US Secretary of State John Kerry called Tuesday for no let up in international efforts against Islamic State militias in Syria and Iraq, amid concerns that a third battlefront against the terrorist group may open in Libya.
The radical Islamist group has made inroads in the north African country. Last week, Italian Defence Minister Roberta Pinotti said her country was preparing militarily to counter that threat together with the United States, France and Britain.
There is a need "to push ahead with a strategy that we have learned will work, and to do so relentlessly, giving Daesh no time to regroup, no place to run, no safe havens in which to hide," Kerry said, using an Arabic acronym for the group.
Speaking at a meeting in Rome of the US-led coalition against the Islamic State, Kerry said it had conducted "almost 10,000 airstrikes," killing "more than 90 mid-level or high-level leaders of Daesh since last May."
Since the coalition was launched in late 2014, the Islamic State has lost 40 per cent of territory in Iraq and about 30 per cent in Syria, and "last week" news emerged that it had to cut pay to their militias by 50 per cent, the top US diplomat reported.
However, victory is not yet assured, "and we have seen Daesh playing a game of metastasizing out to other countries – particularly Libya," Kerry said.
Two rival Libyan governments agreed to a UN peace deal in December, but agreement on the composition of a joint cabinet has since proved elusive. Kerry and Italian his Italian counterpart, Paolo Gentiloni, urged Libyans to overcome the deadlock within the next two weeks.
"In Libya, we're on the brink of getting a government of national unity," Kerry said, predicting that will stop the terrorist ascendancy. "The last thing in the world you want is a false caliphate with access to billions of dollars of oil revenue."
At the end of Kerry and Gentiloni's joint press conference, a woman wearing a veil heckled them and was taken away by police. According to Italian news agencies, she told Kerry: "You are the ones who created the Islamic State!"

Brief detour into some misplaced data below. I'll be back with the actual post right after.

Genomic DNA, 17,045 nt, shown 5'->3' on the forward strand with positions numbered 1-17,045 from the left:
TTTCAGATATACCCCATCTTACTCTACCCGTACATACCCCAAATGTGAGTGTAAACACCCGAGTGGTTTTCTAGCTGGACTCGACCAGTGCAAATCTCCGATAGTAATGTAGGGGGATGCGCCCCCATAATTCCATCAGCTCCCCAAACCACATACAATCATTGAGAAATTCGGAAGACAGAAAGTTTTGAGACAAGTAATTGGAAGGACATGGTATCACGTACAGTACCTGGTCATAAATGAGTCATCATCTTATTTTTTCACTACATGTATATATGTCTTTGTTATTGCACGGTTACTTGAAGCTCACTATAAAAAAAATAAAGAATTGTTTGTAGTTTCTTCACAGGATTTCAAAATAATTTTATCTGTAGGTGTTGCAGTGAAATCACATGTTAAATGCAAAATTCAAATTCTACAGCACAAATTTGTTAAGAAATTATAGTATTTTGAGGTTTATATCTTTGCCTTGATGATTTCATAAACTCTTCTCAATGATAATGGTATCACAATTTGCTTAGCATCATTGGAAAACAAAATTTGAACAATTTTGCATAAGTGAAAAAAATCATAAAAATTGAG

Meanwhile, French Foreign Minister Laurent Fabius dismissed national press reports that Paris would engage militarily in Libya, deeming it "out of the question" and calling for international sanctions against Libyan individuals blocking government formation talks.
The Le Figaro daily, citing unnamed sources, earlier said "one of the scenarios envisages the use of a combination of special forces, airstrikes and artillery supported by Libyan ground forces." It said any campaign would be less extensive than the one in Syria and Iraq.
Germany's Frank-Walter Steinmeier stressed the need to defend territorial gains in Iraq. "It is important not only to celebrate the military victories but also to stabilize the liberated territories," he said.
Kerry said he had urged allies to contribute to a Iraqi stabilization fund, while Gentiloni announced that Italian company Trevi had been awarded a contract to repair the Mosul dam. Rome is planning to send 450 troops to defend the key piece of infrastucture during the works.
"We haven't seen a catastrophe like this since World War II," Kerry said of the Syrian crisis, urging parties at ongoing peace talks in Geneva to agree to an immediate halt to indiscriminate violence, as well as an end to sieges and free access for humanitarian aid.
The Rome talks were attended by 23 nations, including key Middle East actors such as Egypt, Saudi Arabia and Turkey, plus the European Union and the United Nations. Overall, the coalition counts 66 members, including Afghanistan who joined it on Monday.